Then who else did we have? We had Fraley. Now, we are a little bit below the field on him, which again, we weren’t trying to remove him entirely, just wanted to get something we felt was a little bit more realistic. And then Hilliard and Tremmell. Actually both these guys. Yeah. So for each of these cases, I’m fine with this. We have a little bit more than the field. We’re not going nuts. This is where I will trust it. Maybe there is more to it than I would have initially thought, and so I’ll run with these ones.

That’s really the process. Like I said, if you have a lot more time, you’re going to follow these same steps, but maybe you do another round of those initial adjustments. Maybe you start doing some research into some of the other players that are popping up. Whatever it may be, the process isn’t really changing. You’re still going through these steps. You’re just spending more time on those spots where you can add the most value, specifically reviewing and adjusting projections, but also dialing in your exposures.

And now the last part is, we just need to get these lineups into DraftKings. I will save them here and they’ll get loaded up into that. And this used to be a real pain in the ass. It required copying and pasting from different Excel files, and just kind of praying that you didn’t make a mistake. With our new Entry Editor with Late Swap, that is all a thing of the past. I already have my entries loaded in here and they just had a random lineup I put in to reserve those entries. And what I’m going to do is fill the contests.

We’re going to pick this bill that I just saved, and I’ve got videos that explain all this in more detail. But I had said I want to put a unique lineup in each of my contests, so I made sure to build enough to cover all of my entries, and I’m going to fill unique. Hit fill. You can see that this all got applied. My exposures got updated. Over here, download and open DraftKings. Click “Upload CSV.” Just find the file that just went in my download folder automatically, and we’re done. Now, when I go to my lineups, I can see that all of these lineups are in there. Really it just took seconds.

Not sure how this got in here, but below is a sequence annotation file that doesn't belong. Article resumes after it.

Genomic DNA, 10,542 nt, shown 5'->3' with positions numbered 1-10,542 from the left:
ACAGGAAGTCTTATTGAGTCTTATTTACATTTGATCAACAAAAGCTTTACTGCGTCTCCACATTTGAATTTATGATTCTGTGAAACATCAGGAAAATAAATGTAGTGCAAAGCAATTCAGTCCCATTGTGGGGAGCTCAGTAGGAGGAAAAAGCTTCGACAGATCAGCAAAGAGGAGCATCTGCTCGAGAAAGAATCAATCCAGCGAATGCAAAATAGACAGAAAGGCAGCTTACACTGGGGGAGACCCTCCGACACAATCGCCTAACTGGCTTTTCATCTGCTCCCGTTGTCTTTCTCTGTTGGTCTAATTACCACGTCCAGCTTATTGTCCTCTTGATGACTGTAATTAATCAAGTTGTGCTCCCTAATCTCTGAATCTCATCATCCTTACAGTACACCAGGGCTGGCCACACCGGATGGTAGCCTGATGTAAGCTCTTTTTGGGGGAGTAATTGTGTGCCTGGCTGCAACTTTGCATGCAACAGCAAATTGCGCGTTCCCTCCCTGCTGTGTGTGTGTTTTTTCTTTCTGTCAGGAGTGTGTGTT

This is the process. Like I said, you’re going to adjust how much time you spend where, based on just how much time you have available, based on your experience, where you think you personally add the most value. But this is the process. There is no more spending hours and hours fighting with outdated optimizers. Instead, you can spend your limited amount of time where it makes the biggest impact, and that means you can get an edge on the field. You can get an edge on the competition without spending all day on DFS.

If you haven’t started a free trial yet, just head over to and you can get signed up completely free. If you don’t like it, you can cancel your account in just a couple of clicks, and you will not have to pay us a single cent. But because we’re so confident in our tools, that’s why we offer this free trial. We want you to get in there and see for yourself. And if you have any questions at all along the way, you can always contact us using this green question mark in the bottom corner of the screen, or by emailing me personally. We’re, again, always happy to help. So please do not hesitate to reach out. Thank you and good luck.